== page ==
United States of America, Plaintiff-appellee, v. Jimmy Dale Gomer, Defendant-appellant, 764 F.2d 1221 (7th Cir. 1985)Annotate this Case
David Resley, Asst. U.S. Atty., Gregory Harris, U.S. Atty., Springfield, Ill., for plaintiff-appellee.
Gregory Dean Collins, Stratton & Nardulli, Springfield, Ill., for defendant-appellant.
Before ESCHBACH and COFFEY, Circuit Judges, and SWYGERT, Senior Circuit Judge.
SWYGERT, Senior Circuit Judge.
Jimmy Dale Gomer pled guilty to bank robbery and was sentenced to twenty-five years imprisonment and ordered to forfeit $7,272.00 as restitution to the victims of the robberies, pursuant to the Victim and Witness Protection Act of 1982, 18 U.S.C. §§ 1512-14, 3579-80 (1982) ("VWPA"). He appeals only from the restitution sentence. Because the VWPA requires the sentencing judge to consider "the financial needs and earning ability of the ... defendant's dependents," 18 U.S.C. § 3580(a), we vacate the restitution sentence and remand for resentencing in light of this consideration.
At the sentencing hearing, the district judge stated that a restitution award was "fairly mandatory" under the VWPA and that he could find no "valid or sufficient reason not to order restitution." Transcript of Proceedings, Vol. A at 3 ("TA."). Gomer personally objected to forfeiting the $7,272.00 seized from him, contending that these funds were not the proceeds of the robberies. He claimed that the funds accrued from the sale of his wife's car and from money he had saved while in prison. TA. 3. The district judge reasoned that the source of the funds was irrelevant, and Gomer's counsel agreed. TA. 4-5. Counsel objected to the restitution award only on the ground that the statute itself was unconstitutional. TA. 11. The district judge ordered the $7,272.00 forfeited as restitution without any findings or further explanation for the basis of the award, other than his determination to "follow the mandate of Congress." TA. 11.
On appeal Gomer contends for the first time that the VWPA requires the sentencing judge to consider the financial needs and earning ability of the defendant's dependents. Appellant's Brief at 22.1 We hold that the district judge erred in failing to consider this factor and that this was plain error that may be noticed by the appellate court even though not raised below. Fed. R. Crim. P. 52(b).
The VWPA expressly requires the sentencing judge to consider "the financial needs and earning ability of the ... defendant's dependents." 18 U.S.C. § 3580(a). The sentencing judge here did not state on the record that he considered this factor. No error was committed, however, if (1) the issue was not properly before the court, (2) the judge implicitly considered this factor in ordering restitution, or (3) the funds in fact were the proceeds of the bank robbery.
The VWPA places on the defendant the burden of demonstrating the financial needs of his dependents. 18 U.S.C. § 3580(d). Therefore, if the defendant did not at least produce some evidence on this issue, the issue was not properly before the district judge, and the latter did not err in failing to consider it.2 It is true that Gomer himself presented no evidence on this issue.3 Nevertheless, the record contained ample evidence4 of the financial dependency of family members on Gomer. According to the two presentence reports presented to the judge, see Appellee's Appendix, Gomer had been married three times and had had four children by his first marriage. The two eldest sons, aged 17 and 18, resided with him; the two younger sons resided with their mother. Gomer sent money to the mother and his children, though there is no evidence of a divorce decree.5 See Appellee's Appendix (reprinting Presentence Report of February 29, 1984 at 3). One of his stated reasons for an earlier bank robbery committed in 1978 was that he "had four boys to support, and things started getting bad as for having money to live on." See Appellee's Appendix (reprinting Presentence Report of December 11, 1978 at 6). As for the other two wives, the only evidence of dependency in the record was Gomer's notation on his request-for-counsel form that his third wife was a dependent. We believe this evidence sufficed to discharge Gomer's burden of production and that, accordingly, the issue was properly before the district judge.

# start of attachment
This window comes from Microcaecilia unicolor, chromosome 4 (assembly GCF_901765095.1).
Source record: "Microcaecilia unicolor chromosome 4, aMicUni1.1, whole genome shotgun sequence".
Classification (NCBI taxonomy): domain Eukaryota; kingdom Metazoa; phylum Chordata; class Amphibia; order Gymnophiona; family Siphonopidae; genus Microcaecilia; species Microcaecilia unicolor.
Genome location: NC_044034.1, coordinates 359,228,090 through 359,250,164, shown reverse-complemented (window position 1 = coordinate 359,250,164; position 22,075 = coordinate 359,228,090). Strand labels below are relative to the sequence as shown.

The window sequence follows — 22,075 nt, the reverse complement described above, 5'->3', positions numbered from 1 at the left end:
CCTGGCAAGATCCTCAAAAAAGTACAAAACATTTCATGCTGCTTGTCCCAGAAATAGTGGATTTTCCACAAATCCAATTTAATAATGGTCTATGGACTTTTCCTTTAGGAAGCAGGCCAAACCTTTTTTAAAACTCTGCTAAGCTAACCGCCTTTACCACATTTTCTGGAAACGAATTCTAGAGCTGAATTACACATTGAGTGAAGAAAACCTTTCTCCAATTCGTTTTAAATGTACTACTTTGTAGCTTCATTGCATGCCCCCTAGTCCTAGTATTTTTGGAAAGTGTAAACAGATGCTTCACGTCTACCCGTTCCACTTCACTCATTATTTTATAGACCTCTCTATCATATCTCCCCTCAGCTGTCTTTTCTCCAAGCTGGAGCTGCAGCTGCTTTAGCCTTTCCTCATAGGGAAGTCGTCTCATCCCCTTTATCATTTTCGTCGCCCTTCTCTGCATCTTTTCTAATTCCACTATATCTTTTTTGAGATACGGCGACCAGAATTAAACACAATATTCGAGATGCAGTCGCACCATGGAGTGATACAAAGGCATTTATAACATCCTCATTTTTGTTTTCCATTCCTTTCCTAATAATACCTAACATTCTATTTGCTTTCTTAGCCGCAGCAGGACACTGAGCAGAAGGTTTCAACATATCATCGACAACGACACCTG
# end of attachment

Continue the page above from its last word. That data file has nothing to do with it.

As for the possibility that the district judge implicitly considered the needs of Gomer's dependents, it is true that an explicit statement of the sentencing factors relied on is not generally required. United States v. Harris, 558 F.2d 366, 374 (7th Cir. 1977). Nevertheless, this court has stated that it is "always advisable" to do so and has cautioned against adopting a rule "which will have the natural and probable effects of encouraging trial judges to avoid giving reasons for sentencing decisions." Id. at 374-75. Accordingly, the defendant need not show explicit reliance on an improper sentencing factor to obtain relief: it is "sufficient to show that it was not improbable the trial judge was influenced by improper factors in imposing sentence." Id. at 375.
We hold that a similar test applies where the defendant charges that the district judge failed to consider a mandatory sentencing factor. Although the sentencing judge need not explicitly state he is relying on the mandatory factor, the appellate court must reverse where the defendant shows either (1) that the judge explicitly repudiated the mandatory factor, or (2) that it was not improbable that the judge failed to consider the mandatory factor and was influenced thereby.
The strongest evidence that the district judge implicitly considered the needs of Gomer's dependents was the prosecutor's statement that $7,672.00 had been seized, of which $400.00 was subsequently returned to Gomer's children. TA. 8. It could be argued that the district judge implicitly concluded that this $400.00 adequately provided for the children's needs and that it was therefore equitable to award the remaining $7,272.00 to the victims.